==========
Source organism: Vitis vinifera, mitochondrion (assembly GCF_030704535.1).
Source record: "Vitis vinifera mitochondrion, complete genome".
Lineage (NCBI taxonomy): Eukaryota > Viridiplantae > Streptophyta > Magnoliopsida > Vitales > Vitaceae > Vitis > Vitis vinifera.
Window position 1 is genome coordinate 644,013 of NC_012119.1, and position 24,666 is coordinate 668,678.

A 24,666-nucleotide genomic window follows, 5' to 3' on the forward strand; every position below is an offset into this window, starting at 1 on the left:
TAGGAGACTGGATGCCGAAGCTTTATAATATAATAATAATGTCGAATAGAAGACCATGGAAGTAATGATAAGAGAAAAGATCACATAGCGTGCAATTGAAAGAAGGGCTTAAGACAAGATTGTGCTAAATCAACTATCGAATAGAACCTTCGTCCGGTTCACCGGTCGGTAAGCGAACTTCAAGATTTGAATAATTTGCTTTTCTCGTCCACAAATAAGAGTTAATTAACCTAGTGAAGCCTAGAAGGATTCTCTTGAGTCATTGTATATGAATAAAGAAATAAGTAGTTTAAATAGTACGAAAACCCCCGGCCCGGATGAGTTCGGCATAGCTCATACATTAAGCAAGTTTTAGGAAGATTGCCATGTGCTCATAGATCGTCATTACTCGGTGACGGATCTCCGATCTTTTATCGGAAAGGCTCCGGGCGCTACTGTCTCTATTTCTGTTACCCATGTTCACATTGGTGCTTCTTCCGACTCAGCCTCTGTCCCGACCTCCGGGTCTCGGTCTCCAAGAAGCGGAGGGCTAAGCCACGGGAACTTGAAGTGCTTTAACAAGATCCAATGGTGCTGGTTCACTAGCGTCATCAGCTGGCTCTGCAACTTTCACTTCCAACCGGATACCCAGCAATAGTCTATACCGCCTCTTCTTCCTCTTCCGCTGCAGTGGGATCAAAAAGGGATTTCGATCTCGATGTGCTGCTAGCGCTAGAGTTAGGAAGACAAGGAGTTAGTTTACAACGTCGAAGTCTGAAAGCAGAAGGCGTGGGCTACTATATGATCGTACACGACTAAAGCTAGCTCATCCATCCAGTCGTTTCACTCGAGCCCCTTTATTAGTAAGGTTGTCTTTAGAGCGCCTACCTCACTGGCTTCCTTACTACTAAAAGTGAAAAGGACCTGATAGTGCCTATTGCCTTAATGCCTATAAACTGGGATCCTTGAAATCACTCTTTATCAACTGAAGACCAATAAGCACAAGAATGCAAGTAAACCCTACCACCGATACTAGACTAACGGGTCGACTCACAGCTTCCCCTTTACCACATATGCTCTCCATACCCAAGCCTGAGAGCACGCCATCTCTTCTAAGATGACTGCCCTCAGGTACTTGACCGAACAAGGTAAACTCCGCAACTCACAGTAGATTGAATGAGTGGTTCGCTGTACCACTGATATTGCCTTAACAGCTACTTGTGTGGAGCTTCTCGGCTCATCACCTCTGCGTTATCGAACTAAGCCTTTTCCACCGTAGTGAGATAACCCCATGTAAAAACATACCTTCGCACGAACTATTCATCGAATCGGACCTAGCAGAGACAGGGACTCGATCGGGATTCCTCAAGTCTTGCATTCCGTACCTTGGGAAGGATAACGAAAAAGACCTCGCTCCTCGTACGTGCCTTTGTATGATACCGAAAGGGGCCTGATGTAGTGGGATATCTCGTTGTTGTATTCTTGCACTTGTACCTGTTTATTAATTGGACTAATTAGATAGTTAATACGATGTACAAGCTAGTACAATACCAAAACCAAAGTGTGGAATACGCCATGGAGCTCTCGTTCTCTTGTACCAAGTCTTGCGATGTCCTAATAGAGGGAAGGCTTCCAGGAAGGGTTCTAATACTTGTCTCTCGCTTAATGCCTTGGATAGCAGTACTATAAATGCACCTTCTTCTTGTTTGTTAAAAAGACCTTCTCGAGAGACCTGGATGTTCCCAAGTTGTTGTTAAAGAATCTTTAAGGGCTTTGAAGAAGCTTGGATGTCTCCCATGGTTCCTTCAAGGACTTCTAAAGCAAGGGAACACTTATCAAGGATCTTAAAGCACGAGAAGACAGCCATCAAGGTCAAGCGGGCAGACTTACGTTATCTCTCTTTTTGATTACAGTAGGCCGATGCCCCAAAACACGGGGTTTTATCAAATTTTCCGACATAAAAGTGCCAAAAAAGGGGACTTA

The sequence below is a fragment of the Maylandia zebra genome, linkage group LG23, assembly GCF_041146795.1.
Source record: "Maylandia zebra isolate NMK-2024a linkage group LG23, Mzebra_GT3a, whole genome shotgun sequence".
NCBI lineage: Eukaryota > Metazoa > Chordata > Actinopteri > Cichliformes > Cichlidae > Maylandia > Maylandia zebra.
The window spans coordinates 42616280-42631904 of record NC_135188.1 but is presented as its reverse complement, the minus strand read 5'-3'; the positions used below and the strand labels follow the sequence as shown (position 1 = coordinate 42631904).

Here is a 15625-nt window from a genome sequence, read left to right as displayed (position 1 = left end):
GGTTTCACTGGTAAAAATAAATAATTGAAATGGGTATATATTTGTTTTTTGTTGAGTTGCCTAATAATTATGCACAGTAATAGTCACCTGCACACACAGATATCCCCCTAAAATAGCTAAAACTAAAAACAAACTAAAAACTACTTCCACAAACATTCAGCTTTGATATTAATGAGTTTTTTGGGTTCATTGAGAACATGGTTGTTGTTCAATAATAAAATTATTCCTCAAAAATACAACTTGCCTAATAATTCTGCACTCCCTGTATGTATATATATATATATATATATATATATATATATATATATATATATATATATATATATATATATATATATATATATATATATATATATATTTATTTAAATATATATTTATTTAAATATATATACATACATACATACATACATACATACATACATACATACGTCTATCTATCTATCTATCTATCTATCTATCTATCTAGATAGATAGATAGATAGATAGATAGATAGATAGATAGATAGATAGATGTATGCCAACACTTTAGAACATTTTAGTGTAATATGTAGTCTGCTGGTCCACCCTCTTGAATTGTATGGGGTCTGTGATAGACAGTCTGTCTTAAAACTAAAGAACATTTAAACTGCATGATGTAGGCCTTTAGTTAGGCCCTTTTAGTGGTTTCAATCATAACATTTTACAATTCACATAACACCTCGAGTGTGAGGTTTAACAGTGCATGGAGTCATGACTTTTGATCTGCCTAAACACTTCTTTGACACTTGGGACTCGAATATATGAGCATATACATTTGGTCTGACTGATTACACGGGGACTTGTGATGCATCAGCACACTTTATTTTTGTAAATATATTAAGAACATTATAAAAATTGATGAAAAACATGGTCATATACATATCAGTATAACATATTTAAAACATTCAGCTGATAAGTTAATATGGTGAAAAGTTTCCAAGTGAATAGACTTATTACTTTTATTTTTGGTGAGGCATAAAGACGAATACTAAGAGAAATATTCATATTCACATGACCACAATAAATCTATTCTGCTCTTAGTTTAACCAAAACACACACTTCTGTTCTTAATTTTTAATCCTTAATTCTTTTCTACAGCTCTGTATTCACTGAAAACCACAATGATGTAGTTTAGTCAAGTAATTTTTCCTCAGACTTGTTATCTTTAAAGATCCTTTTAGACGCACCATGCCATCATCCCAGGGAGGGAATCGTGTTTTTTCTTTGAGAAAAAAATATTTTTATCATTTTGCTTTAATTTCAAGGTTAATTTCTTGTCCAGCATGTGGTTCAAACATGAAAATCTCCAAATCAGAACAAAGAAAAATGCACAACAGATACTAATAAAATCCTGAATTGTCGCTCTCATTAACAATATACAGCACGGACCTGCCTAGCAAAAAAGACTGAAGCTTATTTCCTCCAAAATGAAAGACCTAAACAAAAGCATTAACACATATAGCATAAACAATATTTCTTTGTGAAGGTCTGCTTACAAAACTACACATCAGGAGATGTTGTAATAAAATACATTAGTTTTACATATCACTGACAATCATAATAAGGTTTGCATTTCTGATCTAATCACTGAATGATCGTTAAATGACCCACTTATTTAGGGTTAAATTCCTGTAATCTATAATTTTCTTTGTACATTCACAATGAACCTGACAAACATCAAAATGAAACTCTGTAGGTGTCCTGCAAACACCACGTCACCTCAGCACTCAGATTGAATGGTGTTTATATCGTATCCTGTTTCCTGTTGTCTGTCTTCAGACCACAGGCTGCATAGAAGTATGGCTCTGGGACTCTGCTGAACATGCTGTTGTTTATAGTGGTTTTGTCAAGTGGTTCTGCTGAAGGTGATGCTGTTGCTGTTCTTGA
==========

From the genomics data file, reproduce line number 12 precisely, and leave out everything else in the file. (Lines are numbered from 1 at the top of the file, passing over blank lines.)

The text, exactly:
GGTTTCACTGGTAAAAATAAATAATTGAAATGGGTATATATTTGTTTTTTGTTGAGTTGCCTAATAATTATGCACAGTAATAGTCACCTGCACACACAGATATCCCCCTAAAATAGCTAAAACTAAAAACAAACTAAAAACTACTTCCACAAACATTCAGCTTTGATATTAATGAGTTTTTTGGGTTCATTGAGAACATGGTTGTTGTTCAATAATAAAATTATTCCTCAAAAATACAACTTGCCTAATAATTCTGCACTCCCTGTATGTATATATATATATATATATATATATATATATATATATATATATATATATATATATATATATATATATATATATATATATATATATATATTTATTTAAATATATATTTATTTAAATATATATACATACATACATACATACATACATACATACATACATACGTCTATCTATCTATCTATCTATCTATCTATCTATCTAGATAGATAGATAGATAGATAGATAGATAGATAGATAGATAGATAGATGTATGCCAACACTTTAGAACATTTTAGTGTAATATGTAGTCTGCTGGTCCACCCTCTTGAATTGTATGGGGTCTGTGATAGACAGTCTGTCTTAAAACTAAAGAACATTTAAACTGCATGATGTAGGCCTTTAGTTAGGCCCTTTTAGTGGTTTCAATCATAACATTTTACAATTCACATAACACCTCGAGTGTGAGGTTTAACAGTGCATGGAGTCATGACTTTTGATCTGCCTAAACACTTCTTTGACACTTGGGACTCGAATATATGAGCATATACATTTGGTCTGACTGATTACACGGGGACTTGTGATGCATCAGCACACTTTATTTTTGTAAATATATTAAGAACATTATAAAAATTGATGAAAAACATGGTCATATACATATCAGTATAACATATTTAAAACATTCAGCTGATAAGTTAATATGGTGAAAAGTTTCCAAGTGAATAGACTTATTACTTTTATTTTTGGTGAGGCATAAAGACGAATACTAAGAGAAATATTCATATTCACATGACCACAATAAATCTATTCTGCTCTTAGTTTAACCAAAACACACACTTCTGTTCTTAATTTTTAATCCTTAATTCTTTTCTACAGCTCTGTATTCACTGAAAACCACAATGATGTAGTTTAGTCAAGTAATTTTTCCTCAGACTTGTTATCTTTAAAGATCCTTTTAGACGCACCATGCCATCATCCCAGGGAGGGAATCGTGTTTTTTCTTTGAGAAAAAAATATTTTTATCATTTTGCTTTAATTTCAAGGTTAATTTCTTGTCCAGCATGTGGTTCAAACATGAAAATCTCCAAATCAGAACAAAGAAAAATGCACAACAGATACTAATAAAATCCTGAATTGTCGCTCTCATTAACAATATACAGCACGGACCTGCCTAGCAAAAAAGACTGAAGCTTATTTCCTCCAAAATGAAAGACCTAAACAAAAGCATTAACACATATAGCATAAACAATATTTCTTTGTGAAGGTCTGCTTACAAAACTACACATCAGGAGATGTTGTAATAAAATACATTAGTTTTACATATCACTGACAATCATAATAAGGTTTGCATTTCTGATCTAATCACTGAATGATCGTTAAATGACCCACTTATTTAGGGTTAAATTCCTGTAATCTATAATTTTCTTTGTACATTCACAATGAACCTGACAAACATCAAAATGAAACTCTGTAGGTGTCCTGCAAACACCACGTCACCTCAGCACTCAGATTGAATGGTGTTTATATCGTATCCTGTTTCCTGTTGTCTGTCTTCAGACCACAGGCTGCATAGAAGTATGGCTCTGGGACTCTGCTGAACATGCTGTTGTTTATAGTGGTTTTGTCAAGTGGTTCTGCTGAAGGTGATGCTGTTGCTGTTCTTGA